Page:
Sometimes we are so close to our own lives that we just, “don’t see the big deal” or understand how so many things we do today are connected to our past.
Everything’s better with a story! Experts like my friend Bo Eason will help you become a better storyteller. He is not going to uncover your story. He cannot help you process your negative beliefs. That’s your job. He will help you become a captivating teacher, a predator, a living breathing re-enactment. You learn to connect with your audience. He helps you tell every story with power.
So Many Story Options
You have more than one story, but identifying the story that put a fire in your belly is something special. Understanding your purpose and why you have been called to help others and the reason why you love a certain part of your job…and why you do it differently… that part surely relates to your toughest challenge.
There’s always an opportunity to connect with people through story. Get better at it! To get really good at it you’re going to have to get really good at being the real you. To get really comfortable with the real you, you may need to enlist the help of an expert, a therapist, an EMDR specialist to help you safely work through those negative beliefs that may be holding you back or holding you prisoner.
Imagine what it would feel like to stand boldly on the stage and tell your story without fear of judgment. Imagine what it would feel like to connect with strangers and feel 100% confident that they would adore you. It’s possible.
Not every video and over opportunity merits sharing your big life defining story, but understanding yours will help you connect your purpose to your past.
Understanding your past and what it is you’ve been called to do will help you connect the dots! When you connect your dots, people connect to you!
You have more than one story. Don’t forget the story of how you met and remember the story about how you finally decided that you needed to make a change in your life. Take people back to that moment when you almost gave up… and don’t forget to explain what it was like to climb out of debt. These are stories. When you learn to connect them to your beliefs and understand how you were able to do what you did, they become experiences that change people lives. They live them with you, and crawl out of the bunker with you!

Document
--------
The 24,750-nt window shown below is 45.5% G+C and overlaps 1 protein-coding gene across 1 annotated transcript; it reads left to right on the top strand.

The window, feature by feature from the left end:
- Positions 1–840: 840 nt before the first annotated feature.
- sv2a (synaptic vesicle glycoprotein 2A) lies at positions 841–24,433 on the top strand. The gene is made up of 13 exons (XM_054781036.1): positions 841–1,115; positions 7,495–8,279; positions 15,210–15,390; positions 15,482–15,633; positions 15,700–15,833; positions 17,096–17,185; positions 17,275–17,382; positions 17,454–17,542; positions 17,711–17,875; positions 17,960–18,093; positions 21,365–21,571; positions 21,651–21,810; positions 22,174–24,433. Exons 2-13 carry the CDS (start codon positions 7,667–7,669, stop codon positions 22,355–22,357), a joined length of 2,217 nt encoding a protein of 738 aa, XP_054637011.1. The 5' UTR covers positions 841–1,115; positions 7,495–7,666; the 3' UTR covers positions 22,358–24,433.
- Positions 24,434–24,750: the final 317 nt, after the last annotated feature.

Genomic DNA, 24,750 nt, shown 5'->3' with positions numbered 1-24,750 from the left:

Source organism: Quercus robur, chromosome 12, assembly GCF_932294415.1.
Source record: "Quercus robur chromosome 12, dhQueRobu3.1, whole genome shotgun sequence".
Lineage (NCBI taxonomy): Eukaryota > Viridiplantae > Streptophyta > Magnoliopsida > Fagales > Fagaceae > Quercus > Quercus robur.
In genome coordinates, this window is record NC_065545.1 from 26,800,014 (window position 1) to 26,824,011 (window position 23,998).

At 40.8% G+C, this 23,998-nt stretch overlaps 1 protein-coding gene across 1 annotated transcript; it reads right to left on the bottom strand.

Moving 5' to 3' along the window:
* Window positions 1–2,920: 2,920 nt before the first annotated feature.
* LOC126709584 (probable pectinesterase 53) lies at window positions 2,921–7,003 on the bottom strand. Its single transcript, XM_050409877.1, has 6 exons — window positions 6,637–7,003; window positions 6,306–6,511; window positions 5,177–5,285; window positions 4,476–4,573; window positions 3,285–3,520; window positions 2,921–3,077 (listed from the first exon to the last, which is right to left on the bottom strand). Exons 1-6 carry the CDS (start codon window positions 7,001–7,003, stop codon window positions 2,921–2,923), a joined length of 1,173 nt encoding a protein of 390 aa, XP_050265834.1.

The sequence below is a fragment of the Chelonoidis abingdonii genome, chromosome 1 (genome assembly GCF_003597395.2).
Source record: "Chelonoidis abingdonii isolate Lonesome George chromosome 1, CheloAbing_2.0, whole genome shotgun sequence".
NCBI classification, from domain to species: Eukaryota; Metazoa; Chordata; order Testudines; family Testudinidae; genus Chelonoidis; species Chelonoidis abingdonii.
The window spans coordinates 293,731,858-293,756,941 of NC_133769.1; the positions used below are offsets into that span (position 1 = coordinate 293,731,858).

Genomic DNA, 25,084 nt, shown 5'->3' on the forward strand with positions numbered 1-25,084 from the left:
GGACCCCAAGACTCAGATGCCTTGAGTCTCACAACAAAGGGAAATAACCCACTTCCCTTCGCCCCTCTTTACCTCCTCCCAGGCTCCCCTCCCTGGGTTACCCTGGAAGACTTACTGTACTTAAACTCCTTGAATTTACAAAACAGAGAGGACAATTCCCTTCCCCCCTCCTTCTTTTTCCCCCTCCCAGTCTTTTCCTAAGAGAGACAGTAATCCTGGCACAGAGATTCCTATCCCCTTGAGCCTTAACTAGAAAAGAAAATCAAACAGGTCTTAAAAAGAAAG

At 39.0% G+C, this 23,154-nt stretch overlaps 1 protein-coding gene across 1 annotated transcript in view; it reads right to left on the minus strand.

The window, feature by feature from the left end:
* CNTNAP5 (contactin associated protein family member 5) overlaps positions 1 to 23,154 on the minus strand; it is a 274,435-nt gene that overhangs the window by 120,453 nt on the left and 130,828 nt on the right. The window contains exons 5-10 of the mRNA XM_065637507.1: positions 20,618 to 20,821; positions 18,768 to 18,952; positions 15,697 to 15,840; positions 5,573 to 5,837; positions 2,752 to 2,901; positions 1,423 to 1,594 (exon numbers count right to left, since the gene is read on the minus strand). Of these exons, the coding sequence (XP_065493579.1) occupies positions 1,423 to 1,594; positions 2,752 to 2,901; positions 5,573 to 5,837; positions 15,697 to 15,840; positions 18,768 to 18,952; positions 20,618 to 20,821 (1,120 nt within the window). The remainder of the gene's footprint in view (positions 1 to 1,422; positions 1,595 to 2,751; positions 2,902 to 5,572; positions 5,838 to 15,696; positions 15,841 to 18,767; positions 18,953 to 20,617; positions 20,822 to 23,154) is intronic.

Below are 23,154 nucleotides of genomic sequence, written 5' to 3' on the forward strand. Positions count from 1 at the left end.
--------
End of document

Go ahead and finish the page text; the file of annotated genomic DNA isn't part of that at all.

People will want to hear the story of how you survived that car crash, having twins, dealing with a mentally disturbed parent, digging yourself out of debt, recovering from alcoholism, surviving the death of a child and so many other things you might just take for granted.
You have more than one story. It wouldn’t make sense for you to always tell the same story.
However, your deepest, darkest, toughest time probably has a lot to do with what fuels you, what give you your passion. In other words… the CPA who feels the need to protect their clients may have had an experience in early childhood that made them feel like they needed to shelter people. The trial attorney may now realize they have chosen a profession in which their voice has power; the power to convict, the power to win because as a child they were told their opinion didn’t matter.
So what is it about your past and your experiences that influences the way you live your life and your approach to business and the world?
Your story is what draws people to you before they even know what it is. There’s something about you… When people know your story and how you survived, changed, or took action, they develop a deeper feeling of trust, admiration and appreciation for you. Despite the fact that our “story” sometimes makes us feel shame, embarrassment, pity, fear or judgment, it also allows people to connect to us.
Action Steps for How to Tell Your Story
#1: Consider seeing a therapist to help you connect the dots of your past.
#2: Learn how your past fuels your fire today.
#3: Be proud of that story.
#4: Become a better storyteller.